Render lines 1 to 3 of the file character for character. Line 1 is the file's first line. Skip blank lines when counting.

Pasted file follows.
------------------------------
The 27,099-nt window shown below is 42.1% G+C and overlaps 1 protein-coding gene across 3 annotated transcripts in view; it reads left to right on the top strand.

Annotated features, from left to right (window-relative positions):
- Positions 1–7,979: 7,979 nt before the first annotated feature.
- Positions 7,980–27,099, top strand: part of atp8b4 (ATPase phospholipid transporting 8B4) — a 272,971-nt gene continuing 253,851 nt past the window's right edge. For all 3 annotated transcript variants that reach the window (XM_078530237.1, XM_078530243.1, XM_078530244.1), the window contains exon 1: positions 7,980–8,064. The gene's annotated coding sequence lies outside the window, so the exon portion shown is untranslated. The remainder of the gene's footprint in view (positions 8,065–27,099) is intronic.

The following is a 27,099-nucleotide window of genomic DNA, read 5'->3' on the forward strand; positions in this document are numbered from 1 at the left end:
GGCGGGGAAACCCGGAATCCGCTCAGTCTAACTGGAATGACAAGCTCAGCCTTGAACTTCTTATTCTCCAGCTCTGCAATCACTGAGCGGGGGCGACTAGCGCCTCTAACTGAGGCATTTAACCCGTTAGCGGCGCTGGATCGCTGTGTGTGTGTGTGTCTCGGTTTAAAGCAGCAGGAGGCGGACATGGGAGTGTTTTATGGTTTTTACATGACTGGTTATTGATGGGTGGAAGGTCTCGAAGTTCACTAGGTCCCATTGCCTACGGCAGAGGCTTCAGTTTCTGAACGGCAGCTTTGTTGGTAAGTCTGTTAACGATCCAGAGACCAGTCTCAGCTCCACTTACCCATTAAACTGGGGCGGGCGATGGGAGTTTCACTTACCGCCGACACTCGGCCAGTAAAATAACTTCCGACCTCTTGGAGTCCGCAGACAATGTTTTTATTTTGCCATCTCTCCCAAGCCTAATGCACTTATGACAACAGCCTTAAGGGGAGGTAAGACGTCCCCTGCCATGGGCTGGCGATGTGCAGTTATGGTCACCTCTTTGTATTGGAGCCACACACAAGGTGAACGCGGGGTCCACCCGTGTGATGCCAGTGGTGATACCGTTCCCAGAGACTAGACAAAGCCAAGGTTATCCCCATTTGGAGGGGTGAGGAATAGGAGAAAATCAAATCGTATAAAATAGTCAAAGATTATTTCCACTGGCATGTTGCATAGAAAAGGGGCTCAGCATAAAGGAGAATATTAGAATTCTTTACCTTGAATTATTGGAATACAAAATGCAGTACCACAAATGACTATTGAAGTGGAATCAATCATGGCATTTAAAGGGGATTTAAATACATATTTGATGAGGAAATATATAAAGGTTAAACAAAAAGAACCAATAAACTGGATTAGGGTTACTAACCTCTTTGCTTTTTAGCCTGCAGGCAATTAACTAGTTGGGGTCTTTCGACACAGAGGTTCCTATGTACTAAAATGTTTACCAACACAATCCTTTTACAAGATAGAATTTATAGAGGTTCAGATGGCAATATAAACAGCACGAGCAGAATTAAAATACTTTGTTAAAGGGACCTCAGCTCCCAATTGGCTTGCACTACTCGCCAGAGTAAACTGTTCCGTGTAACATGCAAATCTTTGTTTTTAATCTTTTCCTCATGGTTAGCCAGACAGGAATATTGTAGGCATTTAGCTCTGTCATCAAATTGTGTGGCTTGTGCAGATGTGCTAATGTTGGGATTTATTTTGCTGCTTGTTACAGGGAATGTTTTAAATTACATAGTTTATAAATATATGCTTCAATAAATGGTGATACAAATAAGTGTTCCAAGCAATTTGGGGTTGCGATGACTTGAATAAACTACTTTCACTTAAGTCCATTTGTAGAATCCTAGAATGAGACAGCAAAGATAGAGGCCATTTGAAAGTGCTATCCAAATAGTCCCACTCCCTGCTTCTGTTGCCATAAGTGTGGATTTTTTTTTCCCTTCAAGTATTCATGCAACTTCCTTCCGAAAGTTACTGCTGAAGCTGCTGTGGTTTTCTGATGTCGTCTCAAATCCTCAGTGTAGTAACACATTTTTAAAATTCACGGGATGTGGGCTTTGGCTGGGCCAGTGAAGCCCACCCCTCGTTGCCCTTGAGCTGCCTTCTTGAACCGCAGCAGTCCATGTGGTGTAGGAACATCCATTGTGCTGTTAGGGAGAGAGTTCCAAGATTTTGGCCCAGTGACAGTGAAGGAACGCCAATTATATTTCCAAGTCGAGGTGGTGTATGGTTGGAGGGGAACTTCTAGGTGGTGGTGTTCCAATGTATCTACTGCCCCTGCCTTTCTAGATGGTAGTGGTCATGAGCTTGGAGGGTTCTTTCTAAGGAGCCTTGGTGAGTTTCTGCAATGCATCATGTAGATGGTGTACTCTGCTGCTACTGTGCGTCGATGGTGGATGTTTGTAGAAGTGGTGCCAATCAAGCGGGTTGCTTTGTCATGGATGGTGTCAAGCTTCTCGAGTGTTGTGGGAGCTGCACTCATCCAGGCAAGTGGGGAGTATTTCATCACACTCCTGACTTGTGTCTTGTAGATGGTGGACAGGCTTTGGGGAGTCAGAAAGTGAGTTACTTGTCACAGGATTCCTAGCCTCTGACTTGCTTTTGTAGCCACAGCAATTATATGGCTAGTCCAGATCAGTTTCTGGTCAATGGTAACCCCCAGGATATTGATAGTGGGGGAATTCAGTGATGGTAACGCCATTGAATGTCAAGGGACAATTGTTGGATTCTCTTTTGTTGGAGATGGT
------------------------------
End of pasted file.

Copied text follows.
The 27,099-nt window shown below is 42.1% G+C and overlaps 1 protein-coding gene across 3 annotated transcripts in view; it reads left to right on the top strand.

Annotated features, from left to right (window-relative positions):
- Positions 1–7,979: 7,979 nt before the first annotated feature.